THE Banff Strike Wing enjoyed a spectacular success during its brief life
on the exposed north-facing coast of the Moray Firth. Six squadrons joined
forces to create an effective multi-national unit which denied Germany
many thousands of tons of vital iron ore and other supplies during
operations from RAF Banff between September 1944 and May 1945.
Under the command of Group Captain The Hon. Max Aitken, son of the then
Lord Beaverbrook, the mixed Mosquito and Beaufighter Wing mounted
concentrated attacks on German surface vessels and U-boats in the North
Sea and along the Norwegian coastline. Often penetrating deep into heavily
defended fjords to reach their anchored supply ship targets, which only
dared venture to sea under cover of darkness; the Strike Wing crews ran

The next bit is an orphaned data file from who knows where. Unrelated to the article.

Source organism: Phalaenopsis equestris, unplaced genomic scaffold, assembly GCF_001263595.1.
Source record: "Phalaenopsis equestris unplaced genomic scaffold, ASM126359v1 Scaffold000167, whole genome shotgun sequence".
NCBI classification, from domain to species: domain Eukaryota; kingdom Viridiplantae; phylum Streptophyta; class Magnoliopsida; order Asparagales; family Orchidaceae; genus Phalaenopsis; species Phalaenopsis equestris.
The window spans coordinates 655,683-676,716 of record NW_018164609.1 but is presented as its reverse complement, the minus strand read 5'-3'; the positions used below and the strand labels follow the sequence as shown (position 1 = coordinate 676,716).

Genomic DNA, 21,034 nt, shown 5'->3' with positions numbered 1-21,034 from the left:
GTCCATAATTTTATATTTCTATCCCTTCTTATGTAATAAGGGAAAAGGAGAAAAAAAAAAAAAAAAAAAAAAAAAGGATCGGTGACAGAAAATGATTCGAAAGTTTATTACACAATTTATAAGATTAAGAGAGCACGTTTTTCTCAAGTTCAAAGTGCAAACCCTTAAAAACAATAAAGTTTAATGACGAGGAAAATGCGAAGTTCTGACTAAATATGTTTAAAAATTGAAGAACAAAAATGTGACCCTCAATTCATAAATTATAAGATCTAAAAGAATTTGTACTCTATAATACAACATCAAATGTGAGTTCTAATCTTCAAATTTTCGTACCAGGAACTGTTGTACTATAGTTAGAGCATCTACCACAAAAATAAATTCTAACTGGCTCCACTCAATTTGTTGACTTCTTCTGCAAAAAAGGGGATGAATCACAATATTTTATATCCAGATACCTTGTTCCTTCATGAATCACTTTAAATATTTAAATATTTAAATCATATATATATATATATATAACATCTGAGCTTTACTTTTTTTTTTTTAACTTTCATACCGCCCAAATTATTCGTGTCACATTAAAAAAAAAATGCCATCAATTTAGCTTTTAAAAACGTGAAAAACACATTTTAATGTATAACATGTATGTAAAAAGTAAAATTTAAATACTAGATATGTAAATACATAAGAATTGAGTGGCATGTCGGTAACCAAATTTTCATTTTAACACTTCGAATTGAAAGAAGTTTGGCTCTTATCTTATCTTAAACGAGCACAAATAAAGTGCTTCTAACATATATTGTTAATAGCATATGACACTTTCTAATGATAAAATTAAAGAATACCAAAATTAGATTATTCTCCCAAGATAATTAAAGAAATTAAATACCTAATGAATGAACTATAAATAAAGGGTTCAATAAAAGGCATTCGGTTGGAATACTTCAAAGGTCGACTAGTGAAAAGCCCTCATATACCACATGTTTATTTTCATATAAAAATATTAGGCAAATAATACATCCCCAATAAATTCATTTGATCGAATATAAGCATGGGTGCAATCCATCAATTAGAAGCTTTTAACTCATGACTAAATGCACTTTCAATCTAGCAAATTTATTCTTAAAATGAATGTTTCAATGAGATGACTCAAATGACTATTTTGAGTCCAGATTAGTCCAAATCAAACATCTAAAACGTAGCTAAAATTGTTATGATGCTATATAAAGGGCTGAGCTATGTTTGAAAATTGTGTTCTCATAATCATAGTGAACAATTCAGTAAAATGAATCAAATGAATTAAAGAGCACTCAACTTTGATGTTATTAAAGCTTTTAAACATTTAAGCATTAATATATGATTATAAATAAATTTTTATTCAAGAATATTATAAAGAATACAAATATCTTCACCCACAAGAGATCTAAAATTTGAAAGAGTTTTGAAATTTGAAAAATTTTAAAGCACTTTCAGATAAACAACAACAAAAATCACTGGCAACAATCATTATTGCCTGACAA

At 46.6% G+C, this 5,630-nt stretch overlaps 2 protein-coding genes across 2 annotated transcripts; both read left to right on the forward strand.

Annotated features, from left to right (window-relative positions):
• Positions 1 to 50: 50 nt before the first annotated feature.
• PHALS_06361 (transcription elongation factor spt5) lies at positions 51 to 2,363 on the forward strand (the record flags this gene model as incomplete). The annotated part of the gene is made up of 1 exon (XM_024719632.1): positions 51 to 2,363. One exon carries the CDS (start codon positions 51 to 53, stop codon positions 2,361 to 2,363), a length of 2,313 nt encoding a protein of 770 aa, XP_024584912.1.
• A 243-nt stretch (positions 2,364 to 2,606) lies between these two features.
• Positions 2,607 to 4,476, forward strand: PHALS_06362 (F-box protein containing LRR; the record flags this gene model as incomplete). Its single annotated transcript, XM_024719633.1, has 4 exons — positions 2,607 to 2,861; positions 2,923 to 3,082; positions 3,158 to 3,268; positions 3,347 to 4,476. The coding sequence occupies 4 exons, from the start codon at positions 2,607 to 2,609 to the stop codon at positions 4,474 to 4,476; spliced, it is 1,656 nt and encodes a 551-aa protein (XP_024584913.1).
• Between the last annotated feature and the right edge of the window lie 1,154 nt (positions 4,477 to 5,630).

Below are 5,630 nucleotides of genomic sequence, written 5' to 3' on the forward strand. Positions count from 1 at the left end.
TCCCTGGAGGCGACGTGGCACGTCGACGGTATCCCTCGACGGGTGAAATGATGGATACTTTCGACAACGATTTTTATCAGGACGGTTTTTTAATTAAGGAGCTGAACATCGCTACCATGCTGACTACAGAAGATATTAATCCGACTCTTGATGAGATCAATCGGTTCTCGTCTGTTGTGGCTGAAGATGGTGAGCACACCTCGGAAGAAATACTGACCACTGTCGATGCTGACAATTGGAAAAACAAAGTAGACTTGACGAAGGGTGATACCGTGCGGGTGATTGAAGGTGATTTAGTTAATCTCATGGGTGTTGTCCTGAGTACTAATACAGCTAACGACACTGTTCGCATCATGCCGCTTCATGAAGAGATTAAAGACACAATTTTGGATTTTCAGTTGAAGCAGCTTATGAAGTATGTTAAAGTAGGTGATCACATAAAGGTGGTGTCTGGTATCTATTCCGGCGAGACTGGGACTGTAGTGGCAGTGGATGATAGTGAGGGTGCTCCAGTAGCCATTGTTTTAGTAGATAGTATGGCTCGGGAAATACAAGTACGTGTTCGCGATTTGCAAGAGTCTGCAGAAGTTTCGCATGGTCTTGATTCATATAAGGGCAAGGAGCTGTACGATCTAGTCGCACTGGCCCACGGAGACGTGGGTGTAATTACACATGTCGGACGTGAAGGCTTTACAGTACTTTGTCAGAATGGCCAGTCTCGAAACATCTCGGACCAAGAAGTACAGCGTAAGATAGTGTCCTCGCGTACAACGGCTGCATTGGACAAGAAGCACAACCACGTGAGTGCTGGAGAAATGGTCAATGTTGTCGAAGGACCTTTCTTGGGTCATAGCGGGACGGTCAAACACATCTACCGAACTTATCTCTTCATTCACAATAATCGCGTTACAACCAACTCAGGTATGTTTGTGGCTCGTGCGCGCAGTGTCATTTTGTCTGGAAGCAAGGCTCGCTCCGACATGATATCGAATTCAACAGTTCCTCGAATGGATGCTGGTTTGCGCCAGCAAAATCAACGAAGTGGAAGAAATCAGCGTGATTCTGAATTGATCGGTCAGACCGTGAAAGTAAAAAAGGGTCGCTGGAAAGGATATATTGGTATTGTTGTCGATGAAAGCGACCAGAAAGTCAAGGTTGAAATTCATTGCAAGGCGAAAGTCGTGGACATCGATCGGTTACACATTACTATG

the gauntlet of formidable anti-aircraft fire to achieve their goal.
Although their reputation was built on the outstanding capabilities of
both the Beaufighter MK. 10 and the Mosquito FB.VI, it was undoubtedly the
latter which became synonymous with the Strike Wing and eventually
equipped the RAF Banff based squadrons. Armed with a deadly mixture of
cannon and rockets the Wingís aircraft inflicted heavy damage on shipping.
The unit was unique because of the presence of 333 Sqn Royal Norwegian Air
Force as part of the Strike Wing. Their skills in the air and ability to
locate targets concealed in mountain-fringed fjords became one of the RAF
Banff unitís great strengths and helped the joint RAF, Norwegian and
Commonwealth aircrews who made up the unit achieve outstanding success in
the destruction of supply ships, flak ships and U-boats. Flying alongside
333 Sqn were 143 Sqn, 248 Sqn, 404 Sqn, 144 Sqn and 235 Sqn whose
losses were heavy. More than 80 RAF Banff Strike Wing aircrew died on
Banff Strike Wing which operated from RAF Banff in the closing months of
World War II, often jointly with the nearby RAF Dallachy Strike Wing
Beaufighter force, made a significant contribution to the defeat of
Germany by denying them vital raw materials.